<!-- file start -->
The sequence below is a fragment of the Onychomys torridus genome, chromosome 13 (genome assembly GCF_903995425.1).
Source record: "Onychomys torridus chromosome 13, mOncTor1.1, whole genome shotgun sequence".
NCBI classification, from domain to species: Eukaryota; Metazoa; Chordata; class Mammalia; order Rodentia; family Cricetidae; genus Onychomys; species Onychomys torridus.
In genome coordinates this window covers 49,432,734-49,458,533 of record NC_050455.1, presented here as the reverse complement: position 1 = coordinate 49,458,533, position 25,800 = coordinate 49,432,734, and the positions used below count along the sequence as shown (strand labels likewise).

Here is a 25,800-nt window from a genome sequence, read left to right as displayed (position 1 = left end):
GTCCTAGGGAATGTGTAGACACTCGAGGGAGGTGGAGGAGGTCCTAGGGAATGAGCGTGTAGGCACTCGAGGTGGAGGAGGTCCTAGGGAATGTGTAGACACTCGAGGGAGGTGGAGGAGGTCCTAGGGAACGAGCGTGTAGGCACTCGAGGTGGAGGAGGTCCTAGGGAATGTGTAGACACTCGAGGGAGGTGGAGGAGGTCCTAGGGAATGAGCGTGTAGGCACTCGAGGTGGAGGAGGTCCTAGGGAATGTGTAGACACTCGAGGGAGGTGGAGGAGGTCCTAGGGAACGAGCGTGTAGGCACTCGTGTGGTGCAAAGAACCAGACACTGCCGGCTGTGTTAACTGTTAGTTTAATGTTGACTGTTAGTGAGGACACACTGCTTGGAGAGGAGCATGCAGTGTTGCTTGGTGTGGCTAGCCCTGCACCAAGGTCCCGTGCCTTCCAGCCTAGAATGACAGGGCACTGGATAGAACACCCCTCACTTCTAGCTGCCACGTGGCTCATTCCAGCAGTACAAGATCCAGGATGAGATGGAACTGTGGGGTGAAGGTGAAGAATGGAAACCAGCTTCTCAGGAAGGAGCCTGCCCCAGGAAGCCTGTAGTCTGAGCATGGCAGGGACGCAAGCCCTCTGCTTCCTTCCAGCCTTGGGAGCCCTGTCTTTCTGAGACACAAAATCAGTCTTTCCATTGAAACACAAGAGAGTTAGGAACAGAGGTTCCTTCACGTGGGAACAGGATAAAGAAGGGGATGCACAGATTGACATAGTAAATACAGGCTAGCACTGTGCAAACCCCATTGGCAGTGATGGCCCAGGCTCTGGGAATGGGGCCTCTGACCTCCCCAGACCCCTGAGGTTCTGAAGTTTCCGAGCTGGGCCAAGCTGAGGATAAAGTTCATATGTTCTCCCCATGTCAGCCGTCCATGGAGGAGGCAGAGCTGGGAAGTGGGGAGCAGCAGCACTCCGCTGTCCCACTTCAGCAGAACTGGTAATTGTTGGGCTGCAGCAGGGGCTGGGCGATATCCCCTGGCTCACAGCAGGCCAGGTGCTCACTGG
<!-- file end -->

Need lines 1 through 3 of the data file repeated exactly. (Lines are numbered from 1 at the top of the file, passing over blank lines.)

The sequence below is a fragment of the Onychomys torridus genome, chromosome 13 (genome assembly GCF_903995425.1).
Source record: "Onychomys torridus chromosome 13, mOncTor1.1, whole genome shotgun sequence".
NCBI classification, from domain to species: Eukaryota; Metazoa; Chordata; class Mammalia; order Rodentia; family Cricetidae; genus Onychomys; species Onychomys torridus.